The following is how I introduced the group to role play and D&D basics……
Local campground at a State Park near the river.
The group had stayed a few nights in a primitive campsite in individual tents. The mornings have been crisp this spring and have welcomed the group with the delicate crackles of the previous evenings fire and the distant rumble of fishing boats headed out for the day.
I explained the basics of d20 initiative and had each of them roll to see who came out of the tent first, second, etc…
The oldest son (19) exited the tent first, clearly noticing he was the only one awake so I explained that he could do two things, move and act, in any order or combination. He elected to gather his fishing gear and head to the riverbank to catch breakfast.
The dad (47) exited second and found one tent open and with a glance toward the river, could tell who was up and where he was heading with fishing gear in hand. The dad elected to gather some wood nearby, then stoke the fire anticipating a breakfast catch from the oldest son.
The girlfriend (18) woke up third and came out of the tent to see her boyfriend headed to try and catch some fish and the dad stoking the fire. She elected to gather some clothes and head to the river to wash them out.
The youngest (10) woke last – the group picked on him for sleeping in – and decided to take his slingshot to the woods to hunt squirrel for breakfast in case his older brother failed to catch fish.
There was excellent involvement in the theater of the mind with this group which I was hoping would be the case since the adventure started in a location that they were all familiar with and had memories of. I embellished the sights and sounds and had them describe their attire so we could all paint the picture.
The oldest son was detailing his fishing adventure so I had him roll some dice to explain how actions were determined in game-play. He made dexterity checks to tie the line and strength checks to cast the lure. He made “attack rolls” to hook a fish and made “damage rolls” to land the fish. This was hilarious because I had the chance to roll play critical hits AND misses with this fishing example. Once, he tied his fingers together then the rod slipped from his hands but finally he hooked big fish, but it turned out to be a drum – it was a riot!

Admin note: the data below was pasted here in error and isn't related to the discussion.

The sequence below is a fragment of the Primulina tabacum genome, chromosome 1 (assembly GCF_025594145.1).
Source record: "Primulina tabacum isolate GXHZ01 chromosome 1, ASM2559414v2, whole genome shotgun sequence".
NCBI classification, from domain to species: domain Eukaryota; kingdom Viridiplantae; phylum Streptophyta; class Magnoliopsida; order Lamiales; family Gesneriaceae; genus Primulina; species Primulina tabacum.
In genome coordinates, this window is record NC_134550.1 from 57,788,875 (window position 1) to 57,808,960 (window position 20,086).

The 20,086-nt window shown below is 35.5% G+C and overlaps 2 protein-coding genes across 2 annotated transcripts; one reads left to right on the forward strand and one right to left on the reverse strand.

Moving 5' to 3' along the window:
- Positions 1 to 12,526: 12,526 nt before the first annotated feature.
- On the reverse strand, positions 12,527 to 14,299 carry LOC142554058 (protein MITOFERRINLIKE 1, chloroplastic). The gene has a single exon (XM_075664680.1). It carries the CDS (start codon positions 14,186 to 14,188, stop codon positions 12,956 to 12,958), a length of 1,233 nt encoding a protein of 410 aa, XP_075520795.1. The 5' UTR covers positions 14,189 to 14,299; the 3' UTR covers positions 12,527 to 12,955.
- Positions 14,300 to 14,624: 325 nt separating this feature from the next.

The dad got into the act when he made perception (wisdom) checks to gather dry wood and get the fire going again. Not a lot of dice involved but well played theatrically.
The girlfriend did some simple basic rolls to avoid falling in the water (dexterity) and to see if she remembered to bring detergent from the campsite (intelligence).
The youngest was fun. He is all about fighting and killing so we made basic core ranged combat rolls. He rolled perception to see squirrels then attack rolls to hit with his slingshot and damage rolls as well. This all played out nicely.
When I felt they were getting the gist of the game mechanics, I had each of them to stumble upon a few magical items – the oldest found a Ring of Swimming, the girl found a Stone of Luck, the dad found a Periapt of Wound Closure and the youngest found a Boat of Folding.
I then really poured it on having them roll d20 and taking the highest roll for the victim – I mean event. The oldest boy had a dream that during the night, a dense fog rolled in and surrounded the bank, campsite and tents and when it faded out before dawn, he was standing in front of a pedestal with odd images on it. He relayed his dream to the others and (with a dice roll) knew the general direction to where this “dream pedestal” might be.
They shortly came across this:
It didn’t take them 10 minutes to figure out they each had a piece of the pedestal – Earth (stone), Air (boat), Water (ring), Fire (periapt). When they aligned their new items with the pedestal, they were engulfed in dense fog and felt themselves become weightless before losing consciousness……
I’m going to segue this into an adventure plot later………